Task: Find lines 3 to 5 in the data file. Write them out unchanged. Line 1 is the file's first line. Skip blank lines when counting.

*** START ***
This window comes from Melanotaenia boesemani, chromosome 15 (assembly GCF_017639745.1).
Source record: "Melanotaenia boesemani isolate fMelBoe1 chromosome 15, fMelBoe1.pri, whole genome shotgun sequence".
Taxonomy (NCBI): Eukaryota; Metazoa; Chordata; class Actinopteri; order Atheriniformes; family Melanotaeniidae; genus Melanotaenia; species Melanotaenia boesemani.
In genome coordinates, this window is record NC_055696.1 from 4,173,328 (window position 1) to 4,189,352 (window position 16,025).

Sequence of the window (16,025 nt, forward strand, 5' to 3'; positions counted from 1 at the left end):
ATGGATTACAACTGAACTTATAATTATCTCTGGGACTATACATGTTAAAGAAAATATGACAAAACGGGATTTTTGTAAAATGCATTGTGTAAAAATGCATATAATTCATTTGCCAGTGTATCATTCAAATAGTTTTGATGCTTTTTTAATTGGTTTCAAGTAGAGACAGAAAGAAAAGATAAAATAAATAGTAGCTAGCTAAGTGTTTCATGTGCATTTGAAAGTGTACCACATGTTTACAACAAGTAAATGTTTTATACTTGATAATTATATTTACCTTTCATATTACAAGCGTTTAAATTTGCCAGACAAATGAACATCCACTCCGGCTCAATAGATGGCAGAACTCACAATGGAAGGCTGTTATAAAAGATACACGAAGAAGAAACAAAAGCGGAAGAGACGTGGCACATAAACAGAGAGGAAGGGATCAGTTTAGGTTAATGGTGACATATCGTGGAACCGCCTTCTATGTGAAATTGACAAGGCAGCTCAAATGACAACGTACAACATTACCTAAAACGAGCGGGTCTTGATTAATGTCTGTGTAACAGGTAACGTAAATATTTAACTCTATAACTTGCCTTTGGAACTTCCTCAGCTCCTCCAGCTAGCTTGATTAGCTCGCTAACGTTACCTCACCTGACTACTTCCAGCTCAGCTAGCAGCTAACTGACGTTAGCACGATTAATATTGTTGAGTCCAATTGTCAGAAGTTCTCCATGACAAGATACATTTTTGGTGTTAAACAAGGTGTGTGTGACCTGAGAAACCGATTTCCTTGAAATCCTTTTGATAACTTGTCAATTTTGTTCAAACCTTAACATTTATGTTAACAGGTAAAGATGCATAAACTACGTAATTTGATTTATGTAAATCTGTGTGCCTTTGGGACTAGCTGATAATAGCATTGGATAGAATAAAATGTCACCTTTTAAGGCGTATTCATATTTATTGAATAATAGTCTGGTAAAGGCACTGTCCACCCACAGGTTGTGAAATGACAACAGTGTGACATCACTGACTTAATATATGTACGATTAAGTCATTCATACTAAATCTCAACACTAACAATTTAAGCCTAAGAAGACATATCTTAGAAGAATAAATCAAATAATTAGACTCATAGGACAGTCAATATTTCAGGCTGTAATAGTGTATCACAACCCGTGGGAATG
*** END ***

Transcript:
Taxonomy (NCBI): Eukaryota; Metazoa; Chordata; class Actinopteri; order Atheriniformes; family Melanotaeniidae; genus Melanotaenia; species Melanotaenia boesemani.
In genome coordinates, this window is record NC_055696.1 from 4,173,328 (window position 1) to 4,189,352 (window position 16,025).

Sequence of the window (16,025 nt, forward strand, 5' to 3'; positions counted from 1 at the left end):